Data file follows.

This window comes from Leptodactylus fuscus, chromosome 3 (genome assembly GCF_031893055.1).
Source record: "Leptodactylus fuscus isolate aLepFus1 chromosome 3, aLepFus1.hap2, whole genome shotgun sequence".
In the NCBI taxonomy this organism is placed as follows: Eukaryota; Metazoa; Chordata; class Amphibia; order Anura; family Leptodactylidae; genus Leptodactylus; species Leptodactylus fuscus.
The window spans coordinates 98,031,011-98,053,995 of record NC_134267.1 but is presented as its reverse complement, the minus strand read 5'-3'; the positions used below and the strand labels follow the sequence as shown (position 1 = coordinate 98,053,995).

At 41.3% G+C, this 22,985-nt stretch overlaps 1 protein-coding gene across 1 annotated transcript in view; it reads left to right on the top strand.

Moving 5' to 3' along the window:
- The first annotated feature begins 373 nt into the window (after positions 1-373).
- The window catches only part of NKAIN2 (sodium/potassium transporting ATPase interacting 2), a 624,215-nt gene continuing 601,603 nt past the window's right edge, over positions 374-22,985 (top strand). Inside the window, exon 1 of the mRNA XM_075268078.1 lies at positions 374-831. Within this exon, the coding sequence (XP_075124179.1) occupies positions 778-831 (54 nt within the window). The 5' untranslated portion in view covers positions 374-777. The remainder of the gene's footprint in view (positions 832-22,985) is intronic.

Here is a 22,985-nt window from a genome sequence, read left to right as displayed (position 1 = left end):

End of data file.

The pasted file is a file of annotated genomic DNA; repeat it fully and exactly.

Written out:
This window comes from Leptodactylus fuscus, chromosome 3 (genome assembly GCF_031893055.1).
Source record: "Leptodactylus fuscus isolate aLepFus1 chromosome 3, aLepFus1.hap2, whole genome shotgun sequence".
In the NCBI taxonomy this organism is placed as follows: Eukaryota; Metazoa; Chordata; class Amphibia; order Anura; family Leptodactylidae; genus Leptodactylus; species Leptodactylus fuscus.
The window spans coordinates 98,031,011-98,053,995 of record NC_134267.1 but is presented as its reverse complement, the minus strand read 5'-3'; the positions used below and the strand labels follow the sequence as shown (position 1 = coordinate 98,053,995).

At 41.3% G+C, this 22,985-nt stretch overlaps 1 protein-coding gene across 1 annotated transcript in view; it reads left to right on the top strand.

Moving 5' to 3' along the window:
- The first annotated feature begins 373 nt into the window (after positions 1-373).
- The window catches only part of NKAIN2 (sodium/potassium transporting ATPase interacting 2), a 624,215-nt gene continuing 601,603 nt past the window's right edge, over positions 374-22,985 (top strand). Inside the window, exon 1 of the mRNA XM_075268078.1 lies at positions 374-831. Within this exon, the coding sequence (XP_075124179.1) occupies positions 778-831 (54 nt within the window). The 5' untranslated portion in view covers positions 374-777. The remainder of the gene's footprint in view (positions 832-22,985) is intronic.

Here is a 22,985-nt window from a genome sequence, read left to right as displayed (position 1 = left end):